New Silent Hill Games: Everything We Know (And Want To See)
The series is reportedly coming back with several different games.
It has been a very, very long time since we've seen anything from the Silent Hlil series, with a full decade having passed since the release of Silent Hill: Book of Memories on Vita--and an almost unbelievable eight years since PT gave fans hope for the Hideo Kojima-led reboot Silent Hills. Now, however, it appears we could finally be returning to Konami's legendary horror series, and it could be with multiple games. Here's what we know--including rumors--about the Silent Hill franchise's future, as well as what we hope to see as we head into Summer Game Fest and the other Not-E3 events in June.
Despite being on ice for so long, it appears the Silent Hill franchise will be returning with not just one, but several different games. Assuming reports on these games are accurate, Konami seems to be catering to multiple different types of players across these titles rather than trying to produce one game capable of pleasing them all.
According to Grubbsnax host Jeff Grubb, who corroborated a Twitter post from user NateTheHate2, there is a new mainline Silent Hill game in development, though details on it are scarce right now. The two also say other "side stories" are also in development, as is a full remake of Silent Hill 2. This will not be a straight recreation of the game, but will instead offer changes to puzzles and endings--it'll be a timed console exclusive on PlayStation, according to these reports.
The reports say Bloober Team is creating the Silent Hill 2 remake. The studio has a well-established background in horror and psychological thriller games, including The Medium, Layers of Fear, and Blair Witch. For its part, the studio's CEO, Piotr Babieno, declined to comment on the reports during an interview with IGN, but did seem to at least entertain the idea they were true. Bloober Team confirmed it was working with Konami on something last year, but didn't specify what that would be beyond "existing and new IPs."
According to VGC, one of the projects in the works is an episodic series of shorter games, and that this was at one point being discussed with developer Supermassive before the studio instead created its The Dark Pictures anthology games. At this point, it's not clear what studio--if any--is actively developing these games.
The least seems to be known about the next mainline Silent Hill game. The series has varied fairly wildly over the years, ranging from the classic survival-horror gameplay of the first few to the more combat-focused Homecoming.
And it appears there is actually a fourth game in development, though it's unclear if we'll actually ever play it. Grubb said he's heard it's a spin-off project, possibly for mobile devices, being made in Taiwan. However, Grubb emphasized that if it is a mobile spin-off, there is a chance it gets canceled before development is complete. We've seen this with similar projects related to other major franchises like Titanfall, so it's best not to get too excited for this game quite yet.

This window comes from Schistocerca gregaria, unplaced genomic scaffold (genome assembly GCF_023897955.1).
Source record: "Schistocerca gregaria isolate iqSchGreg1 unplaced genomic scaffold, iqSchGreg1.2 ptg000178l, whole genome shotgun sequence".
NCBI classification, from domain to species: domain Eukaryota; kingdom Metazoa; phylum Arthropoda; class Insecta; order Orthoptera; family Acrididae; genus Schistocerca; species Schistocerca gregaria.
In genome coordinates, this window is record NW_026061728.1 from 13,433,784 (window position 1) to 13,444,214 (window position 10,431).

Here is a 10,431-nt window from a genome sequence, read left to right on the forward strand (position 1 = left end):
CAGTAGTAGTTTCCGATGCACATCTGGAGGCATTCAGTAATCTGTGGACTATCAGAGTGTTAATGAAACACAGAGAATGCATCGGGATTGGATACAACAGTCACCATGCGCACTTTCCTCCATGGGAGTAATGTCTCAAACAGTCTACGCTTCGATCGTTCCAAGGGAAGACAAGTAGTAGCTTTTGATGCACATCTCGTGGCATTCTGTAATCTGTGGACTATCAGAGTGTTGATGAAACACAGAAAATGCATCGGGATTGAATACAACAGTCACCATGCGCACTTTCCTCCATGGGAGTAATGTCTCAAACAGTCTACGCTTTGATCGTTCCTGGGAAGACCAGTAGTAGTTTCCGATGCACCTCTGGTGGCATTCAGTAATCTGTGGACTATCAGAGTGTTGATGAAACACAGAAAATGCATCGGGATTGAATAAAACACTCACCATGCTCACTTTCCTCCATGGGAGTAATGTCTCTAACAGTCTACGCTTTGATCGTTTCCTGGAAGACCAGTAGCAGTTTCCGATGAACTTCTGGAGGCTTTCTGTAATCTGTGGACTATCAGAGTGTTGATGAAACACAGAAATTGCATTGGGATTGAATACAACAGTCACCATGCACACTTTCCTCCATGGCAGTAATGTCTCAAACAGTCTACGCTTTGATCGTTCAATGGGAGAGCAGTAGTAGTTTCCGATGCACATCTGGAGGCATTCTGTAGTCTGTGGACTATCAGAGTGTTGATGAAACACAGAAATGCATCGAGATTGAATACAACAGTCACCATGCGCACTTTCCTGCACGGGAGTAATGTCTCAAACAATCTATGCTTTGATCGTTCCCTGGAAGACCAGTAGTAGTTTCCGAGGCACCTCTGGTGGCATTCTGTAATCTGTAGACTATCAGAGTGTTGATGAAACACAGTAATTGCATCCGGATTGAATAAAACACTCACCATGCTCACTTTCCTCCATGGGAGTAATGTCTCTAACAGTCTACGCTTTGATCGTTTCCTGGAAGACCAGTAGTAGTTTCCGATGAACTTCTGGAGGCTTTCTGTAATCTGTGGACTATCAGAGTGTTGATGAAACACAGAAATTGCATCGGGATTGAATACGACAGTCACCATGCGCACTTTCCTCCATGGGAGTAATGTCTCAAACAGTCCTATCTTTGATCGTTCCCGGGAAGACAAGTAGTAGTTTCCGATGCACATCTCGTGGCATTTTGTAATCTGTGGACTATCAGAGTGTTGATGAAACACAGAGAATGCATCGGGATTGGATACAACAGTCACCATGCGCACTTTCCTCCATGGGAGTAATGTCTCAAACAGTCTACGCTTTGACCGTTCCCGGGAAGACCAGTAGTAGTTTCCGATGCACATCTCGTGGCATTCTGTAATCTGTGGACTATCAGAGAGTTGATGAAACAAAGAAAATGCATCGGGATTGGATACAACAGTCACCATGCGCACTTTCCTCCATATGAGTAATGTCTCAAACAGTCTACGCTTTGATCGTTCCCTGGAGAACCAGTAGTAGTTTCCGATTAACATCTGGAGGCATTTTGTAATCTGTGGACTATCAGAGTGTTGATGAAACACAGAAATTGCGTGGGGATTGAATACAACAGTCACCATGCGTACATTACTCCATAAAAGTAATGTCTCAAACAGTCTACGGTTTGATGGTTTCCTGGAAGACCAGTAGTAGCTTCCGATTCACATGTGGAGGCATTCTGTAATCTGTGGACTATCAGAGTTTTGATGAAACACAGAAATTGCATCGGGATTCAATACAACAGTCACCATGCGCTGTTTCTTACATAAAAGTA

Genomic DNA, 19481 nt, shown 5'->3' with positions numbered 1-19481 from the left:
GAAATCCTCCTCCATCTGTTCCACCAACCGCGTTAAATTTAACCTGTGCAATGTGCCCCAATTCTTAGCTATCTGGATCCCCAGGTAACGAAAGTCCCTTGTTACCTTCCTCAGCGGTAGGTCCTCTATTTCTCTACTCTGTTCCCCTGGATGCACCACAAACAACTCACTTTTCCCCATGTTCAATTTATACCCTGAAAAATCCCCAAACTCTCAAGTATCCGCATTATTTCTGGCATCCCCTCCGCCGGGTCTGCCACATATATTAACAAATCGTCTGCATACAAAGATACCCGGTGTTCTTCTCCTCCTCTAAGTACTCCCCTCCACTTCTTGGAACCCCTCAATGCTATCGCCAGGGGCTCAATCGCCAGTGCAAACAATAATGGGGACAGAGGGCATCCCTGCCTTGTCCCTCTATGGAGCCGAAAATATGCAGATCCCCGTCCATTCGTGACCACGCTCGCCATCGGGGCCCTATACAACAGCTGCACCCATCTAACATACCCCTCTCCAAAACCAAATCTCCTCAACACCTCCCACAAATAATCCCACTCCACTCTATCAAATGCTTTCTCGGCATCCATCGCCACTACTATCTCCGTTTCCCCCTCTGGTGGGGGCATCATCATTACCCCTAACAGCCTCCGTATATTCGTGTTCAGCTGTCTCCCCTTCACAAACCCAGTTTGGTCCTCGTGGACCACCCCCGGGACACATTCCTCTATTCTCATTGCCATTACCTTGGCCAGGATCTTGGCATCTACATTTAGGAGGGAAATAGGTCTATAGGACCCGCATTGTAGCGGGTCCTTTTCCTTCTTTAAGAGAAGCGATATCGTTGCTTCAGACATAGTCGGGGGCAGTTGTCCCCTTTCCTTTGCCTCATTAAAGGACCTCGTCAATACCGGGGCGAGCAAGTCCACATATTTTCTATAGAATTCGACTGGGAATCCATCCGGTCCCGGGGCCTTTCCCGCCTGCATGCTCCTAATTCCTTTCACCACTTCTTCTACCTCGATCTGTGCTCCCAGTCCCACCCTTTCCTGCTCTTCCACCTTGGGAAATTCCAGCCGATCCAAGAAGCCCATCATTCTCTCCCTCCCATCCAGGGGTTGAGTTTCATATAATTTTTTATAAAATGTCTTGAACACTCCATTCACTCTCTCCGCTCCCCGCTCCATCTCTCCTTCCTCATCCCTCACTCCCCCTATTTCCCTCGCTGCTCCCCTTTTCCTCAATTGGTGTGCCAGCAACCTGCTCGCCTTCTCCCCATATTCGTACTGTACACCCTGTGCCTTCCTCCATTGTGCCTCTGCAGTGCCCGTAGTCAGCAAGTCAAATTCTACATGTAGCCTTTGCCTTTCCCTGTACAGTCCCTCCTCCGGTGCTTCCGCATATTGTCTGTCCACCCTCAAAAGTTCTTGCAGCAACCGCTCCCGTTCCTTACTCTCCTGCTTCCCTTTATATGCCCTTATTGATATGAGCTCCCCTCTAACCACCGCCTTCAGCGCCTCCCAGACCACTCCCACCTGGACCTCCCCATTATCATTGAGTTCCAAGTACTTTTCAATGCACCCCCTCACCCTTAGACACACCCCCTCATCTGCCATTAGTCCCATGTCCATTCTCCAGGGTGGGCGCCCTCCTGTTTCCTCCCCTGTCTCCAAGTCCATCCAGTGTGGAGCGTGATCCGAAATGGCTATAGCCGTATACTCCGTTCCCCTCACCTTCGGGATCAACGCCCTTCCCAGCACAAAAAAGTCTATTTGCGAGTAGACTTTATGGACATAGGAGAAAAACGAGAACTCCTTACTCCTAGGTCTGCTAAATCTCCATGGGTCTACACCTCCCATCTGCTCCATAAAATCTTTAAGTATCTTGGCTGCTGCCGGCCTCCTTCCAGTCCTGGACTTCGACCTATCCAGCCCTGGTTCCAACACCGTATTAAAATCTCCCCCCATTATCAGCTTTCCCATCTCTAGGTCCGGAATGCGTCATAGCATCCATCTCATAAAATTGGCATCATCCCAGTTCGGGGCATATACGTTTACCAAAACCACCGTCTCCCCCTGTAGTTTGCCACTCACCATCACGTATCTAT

It isn't Abandoned
One thing we know for a fact is that Abandoned--the possible vaporware horror game first announced on the PlayStation Blog in 2021--is not Silent Hill. Rumors almost immediately started that the vague teaser for the horror game was actually a Kojima-produced resurrection of the franchise, sometimes encouraged by developer Blue Box Game Studios' tweets. However, this isn't a Moby Dick Game Studios and Joakim Mogren situation this time: Kojima is not involved, and Abandoned is not and never has been a Silent Hill game.
What we want to see from Silent Hill
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So, what do we want to see from a new Silent Hill game? What would one even look like after such a long time away for the series? And we won't take the easy way out and just say "revive PT."
First off, Konami would be wise to consider a clean break from the previous games' characters and storylines. Capcom almost did this completely with Resident Evil 7 before reintroducing some past characters in Resident Evil Village, but there also wasn't an enormous gap in between games like there is for Silent Hill. It appeared Kojima was set to do this with Silent Hills, as Norman Reedus' character was new, and PT was different enough to make its revelation as a Silent Hill game a surprise.
That doesn't mean the past has to be completely forgotten, of course. The titular Silent Hill could still definitely be the setting, and Pyramid Head is such an iconic enemy that it would be unconscionable to omit the character.
True survival-horror games have seen a big resurgence over the last several years, ditching the firefight-happy formula that Resident Evil fell into for a period of time in favor of tense, atmospheric exploration. Combat still exists in modern horror games, of course, but an emphasis on resource management and getting away from danger rather than directly confronting it makes for a more terrifying horror game. Especially with a series like Silent Hill, which has largely focused on regular people instead of special agents and police officers, this approach makes a lot of sense.
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